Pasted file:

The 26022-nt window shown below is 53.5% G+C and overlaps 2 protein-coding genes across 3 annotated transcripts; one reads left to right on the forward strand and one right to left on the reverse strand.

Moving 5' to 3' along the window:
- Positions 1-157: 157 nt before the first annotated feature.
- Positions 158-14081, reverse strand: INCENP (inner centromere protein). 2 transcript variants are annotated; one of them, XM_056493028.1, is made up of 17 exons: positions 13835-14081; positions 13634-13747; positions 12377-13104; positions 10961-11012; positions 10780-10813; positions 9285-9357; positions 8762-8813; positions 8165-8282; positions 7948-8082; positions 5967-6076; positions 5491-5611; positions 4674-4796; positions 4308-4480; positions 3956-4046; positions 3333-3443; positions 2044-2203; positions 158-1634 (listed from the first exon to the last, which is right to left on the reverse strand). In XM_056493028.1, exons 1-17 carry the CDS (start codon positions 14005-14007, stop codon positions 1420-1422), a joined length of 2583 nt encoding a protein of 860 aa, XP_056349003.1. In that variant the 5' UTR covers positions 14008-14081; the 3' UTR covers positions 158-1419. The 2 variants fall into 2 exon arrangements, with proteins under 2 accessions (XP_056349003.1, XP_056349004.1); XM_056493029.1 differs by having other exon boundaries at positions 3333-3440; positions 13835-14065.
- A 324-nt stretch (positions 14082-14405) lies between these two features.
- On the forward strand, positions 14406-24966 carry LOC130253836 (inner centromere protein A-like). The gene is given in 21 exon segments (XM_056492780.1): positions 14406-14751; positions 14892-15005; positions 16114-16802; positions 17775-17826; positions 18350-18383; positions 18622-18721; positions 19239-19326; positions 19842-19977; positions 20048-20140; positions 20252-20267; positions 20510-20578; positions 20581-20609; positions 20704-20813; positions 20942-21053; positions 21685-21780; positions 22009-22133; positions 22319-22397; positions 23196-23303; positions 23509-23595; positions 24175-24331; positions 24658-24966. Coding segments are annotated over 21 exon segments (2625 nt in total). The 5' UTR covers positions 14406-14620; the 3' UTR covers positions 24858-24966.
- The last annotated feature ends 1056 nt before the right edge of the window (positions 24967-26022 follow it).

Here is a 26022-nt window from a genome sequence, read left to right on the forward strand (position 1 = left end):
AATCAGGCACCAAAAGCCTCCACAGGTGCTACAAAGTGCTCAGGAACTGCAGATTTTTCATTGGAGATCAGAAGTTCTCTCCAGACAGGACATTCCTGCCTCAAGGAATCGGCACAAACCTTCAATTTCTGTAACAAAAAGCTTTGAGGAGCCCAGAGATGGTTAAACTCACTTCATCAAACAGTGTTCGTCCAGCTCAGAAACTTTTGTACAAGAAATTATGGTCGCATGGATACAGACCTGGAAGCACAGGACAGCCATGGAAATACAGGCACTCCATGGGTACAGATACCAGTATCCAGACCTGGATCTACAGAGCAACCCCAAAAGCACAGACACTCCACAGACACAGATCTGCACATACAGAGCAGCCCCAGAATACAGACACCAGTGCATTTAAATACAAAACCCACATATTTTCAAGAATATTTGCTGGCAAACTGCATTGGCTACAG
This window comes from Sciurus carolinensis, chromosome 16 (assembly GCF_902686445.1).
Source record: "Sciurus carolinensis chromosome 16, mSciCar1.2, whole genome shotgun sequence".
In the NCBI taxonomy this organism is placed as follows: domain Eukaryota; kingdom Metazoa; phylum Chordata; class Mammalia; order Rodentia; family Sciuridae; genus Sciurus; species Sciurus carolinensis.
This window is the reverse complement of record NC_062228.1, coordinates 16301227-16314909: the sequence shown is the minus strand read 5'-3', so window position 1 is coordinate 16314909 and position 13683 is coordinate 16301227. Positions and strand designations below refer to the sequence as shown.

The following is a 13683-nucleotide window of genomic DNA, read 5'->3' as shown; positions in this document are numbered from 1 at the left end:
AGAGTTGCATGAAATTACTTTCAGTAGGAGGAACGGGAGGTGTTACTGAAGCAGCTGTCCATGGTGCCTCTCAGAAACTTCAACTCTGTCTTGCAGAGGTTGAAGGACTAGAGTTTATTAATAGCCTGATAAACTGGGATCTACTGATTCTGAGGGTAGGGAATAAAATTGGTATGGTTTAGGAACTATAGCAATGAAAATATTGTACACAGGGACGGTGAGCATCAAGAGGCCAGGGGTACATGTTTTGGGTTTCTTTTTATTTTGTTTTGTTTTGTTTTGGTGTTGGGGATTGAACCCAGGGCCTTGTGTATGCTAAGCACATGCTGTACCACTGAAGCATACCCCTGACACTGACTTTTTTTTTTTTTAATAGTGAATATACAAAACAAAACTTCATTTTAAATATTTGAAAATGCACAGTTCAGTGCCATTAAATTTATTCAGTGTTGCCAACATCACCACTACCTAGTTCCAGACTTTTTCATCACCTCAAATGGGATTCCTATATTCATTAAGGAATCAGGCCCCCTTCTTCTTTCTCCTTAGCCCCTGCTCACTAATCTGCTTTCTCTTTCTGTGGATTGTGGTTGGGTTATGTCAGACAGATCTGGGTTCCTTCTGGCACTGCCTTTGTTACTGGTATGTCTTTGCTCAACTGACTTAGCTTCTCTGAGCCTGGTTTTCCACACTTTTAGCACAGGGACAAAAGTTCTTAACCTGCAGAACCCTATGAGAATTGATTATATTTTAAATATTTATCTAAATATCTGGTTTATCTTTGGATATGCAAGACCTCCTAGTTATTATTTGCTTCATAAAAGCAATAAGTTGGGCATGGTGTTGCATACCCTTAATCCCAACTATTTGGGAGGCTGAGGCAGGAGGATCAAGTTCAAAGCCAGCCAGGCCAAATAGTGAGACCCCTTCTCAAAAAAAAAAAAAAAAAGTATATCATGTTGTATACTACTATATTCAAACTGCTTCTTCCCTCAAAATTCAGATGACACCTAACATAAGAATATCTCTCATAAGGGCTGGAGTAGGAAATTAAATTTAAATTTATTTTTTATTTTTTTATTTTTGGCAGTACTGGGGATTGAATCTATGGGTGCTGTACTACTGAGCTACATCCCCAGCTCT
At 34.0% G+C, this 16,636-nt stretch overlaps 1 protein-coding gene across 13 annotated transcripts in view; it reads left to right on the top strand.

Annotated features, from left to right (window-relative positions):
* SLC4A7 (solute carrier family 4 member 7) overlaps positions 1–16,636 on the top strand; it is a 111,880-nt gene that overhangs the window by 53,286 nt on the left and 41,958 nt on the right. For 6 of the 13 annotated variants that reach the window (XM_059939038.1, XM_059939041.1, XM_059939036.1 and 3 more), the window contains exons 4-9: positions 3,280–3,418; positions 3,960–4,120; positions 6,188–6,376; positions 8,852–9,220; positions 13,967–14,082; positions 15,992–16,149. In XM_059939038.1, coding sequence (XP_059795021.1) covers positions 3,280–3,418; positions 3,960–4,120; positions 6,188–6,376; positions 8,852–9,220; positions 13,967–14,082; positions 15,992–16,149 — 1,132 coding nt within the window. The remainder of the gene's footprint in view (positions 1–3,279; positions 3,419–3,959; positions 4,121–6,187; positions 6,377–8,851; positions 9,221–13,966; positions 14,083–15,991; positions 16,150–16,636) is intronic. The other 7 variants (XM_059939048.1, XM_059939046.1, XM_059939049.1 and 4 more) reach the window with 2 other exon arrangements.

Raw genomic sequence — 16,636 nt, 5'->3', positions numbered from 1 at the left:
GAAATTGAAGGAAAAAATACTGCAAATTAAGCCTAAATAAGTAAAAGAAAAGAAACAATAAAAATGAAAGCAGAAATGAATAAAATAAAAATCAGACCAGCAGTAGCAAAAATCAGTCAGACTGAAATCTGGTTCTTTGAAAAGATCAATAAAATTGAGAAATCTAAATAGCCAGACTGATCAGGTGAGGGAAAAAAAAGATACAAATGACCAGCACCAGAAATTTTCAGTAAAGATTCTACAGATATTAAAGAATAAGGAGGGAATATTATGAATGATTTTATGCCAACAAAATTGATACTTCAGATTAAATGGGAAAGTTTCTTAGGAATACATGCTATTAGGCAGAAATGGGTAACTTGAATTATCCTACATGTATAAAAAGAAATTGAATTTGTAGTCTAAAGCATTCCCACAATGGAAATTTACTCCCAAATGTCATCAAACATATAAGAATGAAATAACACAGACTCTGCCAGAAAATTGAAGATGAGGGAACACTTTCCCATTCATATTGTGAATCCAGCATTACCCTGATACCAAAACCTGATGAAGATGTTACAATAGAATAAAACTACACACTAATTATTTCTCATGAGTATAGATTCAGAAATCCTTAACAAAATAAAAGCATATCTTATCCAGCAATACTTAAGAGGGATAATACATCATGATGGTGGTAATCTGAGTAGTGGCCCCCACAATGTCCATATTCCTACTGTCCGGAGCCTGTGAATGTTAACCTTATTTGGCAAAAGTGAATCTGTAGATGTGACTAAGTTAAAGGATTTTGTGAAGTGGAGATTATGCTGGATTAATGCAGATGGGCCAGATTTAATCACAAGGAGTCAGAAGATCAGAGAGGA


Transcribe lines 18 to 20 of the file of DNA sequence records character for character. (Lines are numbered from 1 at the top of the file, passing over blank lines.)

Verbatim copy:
* SLC4A7 (solute carrier family 4 member 7) overlaps positions 1–16,636 on the top strand; it is a 111,880-nt gene that overhangs the window by 53,286 nt on the left and 41,958 nt on the right. For 6 of the 13 annotated variants that reach the window (XM_059939038.1, XM_059939041.1, XM_059939036.1 and 3 more), the window contains exons 4-9: positions 3,280–3,418; positions 3,960–4,120; positions 6,188–6,376; positions 8,852–9,220; positions 13,967–14,082; positions 15,992–16,149. In XM_059939038.1, coding sequence (XP_059795021.1) covers positions 3,280–3,418; positions 3,960–4,120; positions 6,188–6,376; positions 8,852–9,220; positions 13,967–14,082; positions 15,992–16,149 — 1,132 coding nt within the window. The remainder of the gene's footprint in view (positions 1–3,279; positions 3,419–3,959; positions 4,121–6,187; positions 6,377–8,851; positions 9,221–13,966; positions 14,083–15,991; positions 16,150–16,636) is intronic. The other 7 variants (XM_059939048.1, XM_059939046.1, XM_059939049.1 and 4 more) reach the window with 2 other exon arrangements.

Raw genomic sequence — 16,636 nt, 5'->3', positions numbered from 1 at the left:
GAAATTGAAGGAAAAAATACTGCAAATTAAGCCTAAATAAGTAAAAGAAAAGAAACAATAAAAATGAAAGCAGAAATGAATAAAATAAAAATCAGACCAGCAGTAGCAAAAATCAGTCAGACTGAAATCTGGTTCTTTGAAAAGATCAATAAAATTGAGAAATCTAAATAGCCAGACTGATCAGGTGAGGGAAAAAAAAGATACAAATGACCAGCACCAGAAATTTTCAGTAAAGATTCTACAGATATTAAAGAATAAGGAGGGAATATTATGAATGATTTTATGCCAACAAAATTGATACTTCAGATTAAATGGGAAAGTTTCTTAGGAATACATGCTATTAGGCAGAAATGGGTAACTTGAATTATCCTACATGTATAAAAAGAAATTGAATTTGTAGTCTAAAGCATTCCCACAATGGAAATTTACTCCCAAATGTCATCAAACATATAAGAATGAAATAACACAGACTCTGCCAGAAAATTGAAGATGAGGGAACACTTTCCCATTCATATTGTGAATCCAGCATTACCCTGATACCAAAACCTGATGAAGATGTTACAATAGAATAAAACTACACACTAATTATTTCTCATGAGTATAGATTCAGAAATCCTTAACAAAATAAAAGCATATCTTATCCAGCAATACTTAAGAGGGATAATACATCATGATGGTGGTAATCTGAGTAGTGGCCCCCACAATGTCCATATTCCTACTGTCCGGAGCCTGTGAATGTTAACCTTATTTGGCAAAAGTGAATCTGTAGATGTGACTAAGTTAAAGGATTTTGTGAAGTGGAGATTATGCTGGATTAATGCAGATGGGCCAGATTTAATCACAAGGAGTCAGAAGATCAGAGAGGA